Art and money have a complicated relationship. Money likes art, in large part because it adds the pretty sheen of respectability. Art likes money, too. Patronage is all about money, and artists need to eat.
The Chicago Cubs know about this delicate interplay of culture and finance. After all, they play baseball (unquestionably an art) in a park built at the epicenter of a cataclysm in the sport (that was unquestionably about money). Wrigley Field, nee Weeghman Park, is the last surviving remnant of the Federal League, which itself is the last great attempt to create a third major league. Wrigley is a brick-and-mortar reminder that baseball is as much business as sport.
And so it's only fitting that Chicago's new Spring Training site, Cubs Park, is the result of some financial intrigue, as well. The Cubs have been in Mesa since 1952, but that's a bit of a fudge, as they uprooted in 1965, trained in California and Scottsdale for years, then returned in 1979. And the same dance appeared likely in 2010, as Naples, Florida came courting the Cubs with promises of a fully-funded new facility.
The Cubs, proficient in the business aspect of baseball if nothing else, parlayed that offer (and intercession from Bud Selig), into a new, publicly-funded ballpark to replace HoHoKam Stadium. Additional intrigue followed with Arizona State, which itself was searching for a new home for its baseball team (since it wants to sell the land under Packard Stadium for development - art and money). In the end, the Cubs are the sole tenant of Cubs Park, no need to share ala most teams in the Cactus League.
But thankfully for those of us only interested in the game, art followed the money to Cubs Park. Unlike the generic HoHoKam Stadium, the new site unmistakably belongs to the Cubs. It's not just the signage and logos. The park itself combines a spring-training size and design with the iconic features of Wrigley Field. The lights and awnings are bright-green iron shaped similar to Wrigley, and the press box exterior is the same signature ecru color.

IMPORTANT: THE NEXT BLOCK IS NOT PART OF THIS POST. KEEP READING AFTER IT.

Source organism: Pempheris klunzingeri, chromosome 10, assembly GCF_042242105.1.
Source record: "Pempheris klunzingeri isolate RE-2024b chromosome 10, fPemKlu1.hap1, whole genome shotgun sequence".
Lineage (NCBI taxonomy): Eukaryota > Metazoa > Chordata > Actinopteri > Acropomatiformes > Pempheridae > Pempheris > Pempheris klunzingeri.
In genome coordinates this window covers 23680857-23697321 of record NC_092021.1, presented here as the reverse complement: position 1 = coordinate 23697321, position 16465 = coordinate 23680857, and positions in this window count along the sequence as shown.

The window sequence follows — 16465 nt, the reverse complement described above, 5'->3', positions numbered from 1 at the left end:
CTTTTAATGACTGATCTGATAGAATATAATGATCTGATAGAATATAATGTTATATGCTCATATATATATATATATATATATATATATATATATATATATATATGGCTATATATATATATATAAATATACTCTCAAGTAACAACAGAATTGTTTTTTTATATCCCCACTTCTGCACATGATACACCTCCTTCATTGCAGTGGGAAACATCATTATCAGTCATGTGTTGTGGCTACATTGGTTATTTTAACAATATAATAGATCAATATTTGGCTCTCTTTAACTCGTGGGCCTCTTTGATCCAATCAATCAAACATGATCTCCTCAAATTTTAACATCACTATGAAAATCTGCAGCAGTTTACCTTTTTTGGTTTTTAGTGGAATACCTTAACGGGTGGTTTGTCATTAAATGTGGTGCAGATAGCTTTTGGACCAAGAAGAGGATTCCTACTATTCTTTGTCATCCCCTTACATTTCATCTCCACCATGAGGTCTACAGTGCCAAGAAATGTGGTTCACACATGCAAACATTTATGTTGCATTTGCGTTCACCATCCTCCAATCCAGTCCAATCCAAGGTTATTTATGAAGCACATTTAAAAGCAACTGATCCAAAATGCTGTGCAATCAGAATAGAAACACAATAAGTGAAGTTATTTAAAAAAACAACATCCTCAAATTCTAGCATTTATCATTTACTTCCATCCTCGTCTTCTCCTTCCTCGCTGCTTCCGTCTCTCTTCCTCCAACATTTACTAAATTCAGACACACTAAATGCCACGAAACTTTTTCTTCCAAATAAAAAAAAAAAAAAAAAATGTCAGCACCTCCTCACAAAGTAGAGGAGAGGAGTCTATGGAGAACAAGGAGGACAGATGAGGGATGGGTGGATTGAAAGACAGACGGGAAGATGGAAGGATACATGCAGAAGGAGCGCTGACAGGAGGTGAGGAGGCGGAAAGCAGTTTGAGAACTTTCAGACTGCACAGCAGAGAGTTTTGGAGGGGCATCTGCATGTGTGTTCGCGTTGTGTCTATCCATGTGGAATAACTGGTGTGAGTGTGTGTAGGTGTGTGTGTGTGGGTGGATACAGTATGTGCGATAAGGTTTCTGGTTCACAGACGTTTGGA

There are no bleachers behind the outfield walls, just the standard Spring Training lawns, but even they fan out more or less in the shape of Wrigley. It's amazing to step into a brand new ballpark and yet have it hearken to a place that's celebrating its centenary.
The accommodations take from the best parts of the Cactus League: open concourses that let in light and keep the game visible, ample seating and plenty of gates to accommodate the big crowds, and giant video scoreboards better than what (at least for now) is awaiting the Cubs back home. The concessions were standard, but also included food trucks in center field that offered some good fare.
Not being fans of either team playing, we left after the 7th inning to beat the traffic, which is as daunting as it was at HoHoKam. I don't think Cubs Park challenges Salt River Fields' supremacy, but it's a terrific ballpark that, like the work of an Old Master, takes something familiar and makes it new. Art followed money in the Renaissance, too.